Six years ago last week, Opie and I landed in Denmark. As I’ve written over the past six years, my life here hasn’t always been easy, and Denmark and I haven’t exactly been soulmates.
But it’s getting better. Aarhus is a beautiful and charming city, which is like night and day different from the Jutland town I lived in for my first four years in Denmark. But I think most of it comes down to changing my perspective. After our move to England fell through, I posted about shifting the way I think about this place. I’m about six months in on that project and I am in fact finding things I love about Denmark.
The failed England move, and subsequently, our decision to embrace small space living and to stay in the city instead of looking for a house on the outskirts has highlighted the good things about living in Aarhus, and in Denmark.
That said, a lot has changed in the past six years, not just for me personally, but in Denmark. Denmark is becoming more international, or at least Aarhus is, probably due to the huge international influence of the University. More and diverse products are coming into the shops, everything is in English and Danish, the hot dog stands are starting to sell vegan sausages, and despite the fact that I clearly don’t look Danish, I don’t feel I stick out quite like the sore thumb I did a few years ago.
Maybe it’s just that after living here for six years with only one trip back to the States, I’ve finally adapted. I still don’t like Scandinavian modern design, their politics still make me cringe, but then again, take a look at America, and who am I to throw stones? I still buy the majority of my clothes and cosmetics abroad, I still think the taxes are insane, and prices are out of control, but aren’t there positives and negatives to living anywhere?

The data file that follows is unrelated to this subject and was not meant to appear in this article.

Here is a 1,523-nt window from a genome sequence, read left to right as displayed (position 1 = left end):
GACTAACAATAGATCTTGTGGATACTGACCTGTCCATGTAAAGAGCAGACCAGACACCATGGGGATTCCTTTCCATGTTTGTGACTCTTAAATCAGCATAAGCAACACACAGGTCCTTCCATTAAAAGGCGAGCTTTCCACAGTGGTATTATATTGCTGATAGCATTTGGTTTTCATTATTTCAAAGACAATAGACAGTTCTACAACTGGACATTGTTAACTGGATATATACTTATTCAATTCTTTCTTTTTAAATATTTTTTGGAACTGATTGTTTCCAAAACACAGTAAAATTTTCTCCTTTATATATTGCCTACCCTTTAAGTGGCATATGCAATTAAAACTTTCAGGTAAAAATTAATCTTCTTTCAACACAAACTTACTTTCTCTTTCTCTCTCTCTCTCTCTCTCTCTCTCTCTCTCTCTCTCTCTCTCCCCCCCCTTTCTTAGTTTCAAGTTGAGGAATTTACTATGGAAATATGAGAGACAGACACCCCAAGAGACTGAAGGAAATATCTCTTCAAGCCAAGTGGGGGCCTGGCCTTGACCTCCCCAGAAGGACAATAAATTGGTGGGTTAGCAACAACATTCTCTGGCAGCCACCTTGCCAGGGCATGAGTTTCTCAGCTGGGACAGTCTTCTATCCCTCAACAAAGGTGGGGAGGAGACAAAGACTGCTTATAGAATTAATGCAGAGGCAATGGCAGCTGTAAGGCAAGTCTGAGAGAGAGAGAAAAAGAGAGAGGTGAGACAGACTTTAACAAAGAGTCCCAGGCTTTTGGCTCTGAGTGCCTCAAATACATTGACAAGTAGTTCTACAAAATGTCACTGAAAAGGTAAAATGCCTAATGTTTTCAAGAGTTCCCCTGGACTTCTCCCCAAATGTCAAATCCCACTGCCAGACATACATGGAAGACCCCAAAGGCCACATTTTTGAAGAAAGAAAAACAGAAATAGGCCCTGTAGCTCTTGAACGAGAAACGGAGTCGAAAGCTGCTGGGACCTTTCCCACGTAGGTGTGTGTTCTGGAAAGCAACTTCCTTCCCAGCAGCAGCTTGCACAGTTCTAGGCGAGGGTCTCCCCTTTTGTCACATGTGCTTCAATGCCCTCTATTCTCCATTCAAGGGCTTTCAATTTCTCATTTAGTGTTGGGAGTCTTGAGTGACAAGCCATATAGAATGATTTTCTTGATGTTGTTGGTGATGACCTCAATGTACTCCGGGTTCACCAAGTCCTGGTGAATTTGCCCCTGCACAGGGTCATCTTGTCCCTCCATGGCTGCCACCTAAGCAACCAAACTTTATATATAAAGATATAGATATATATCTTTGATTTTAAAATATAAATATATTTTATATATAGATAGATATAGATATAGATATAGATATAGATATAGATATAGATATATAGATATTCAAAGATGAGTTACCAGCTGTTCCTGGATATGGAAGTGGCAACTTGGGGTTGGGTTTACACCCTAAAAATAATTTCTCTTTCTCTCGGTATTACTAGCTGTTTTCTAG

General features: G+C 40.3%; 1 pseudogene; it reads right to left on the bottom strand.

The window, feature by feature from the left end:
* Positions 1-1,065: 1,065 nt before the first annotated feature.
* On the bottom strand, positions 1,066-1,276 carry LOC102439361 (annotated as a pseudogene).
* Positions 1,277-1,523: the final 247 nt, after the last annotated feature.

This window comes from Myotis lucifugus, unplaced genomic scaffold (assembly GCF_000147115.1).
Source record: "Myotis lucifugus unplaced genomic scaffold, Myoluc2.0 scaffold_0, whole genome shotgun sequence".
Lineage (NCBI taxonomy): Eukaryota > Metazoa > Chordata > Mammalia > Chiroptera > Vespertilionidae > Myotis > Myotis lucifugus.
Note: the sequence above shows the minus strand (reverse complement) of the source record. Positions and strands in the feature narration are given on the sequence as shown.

Five Things I Love about Denmark
I’ve spent six years harping on my struggles, now let me tell you five things I love about Denmark…
1) Denmark Is Safe
This is huge! We live in the centre of Denmark’s second largest city, and I usually walk around wearing upwards of $50,000 worth of jewelry and carrying a conspicuously expensive handbag, yet I have zero worries about being robbed. That probably sounds insane, but that really is how it is here. I have more of a chance of my bike being stolen from in front of our building by a drunk guy on a Saturday night than I do of being mugged.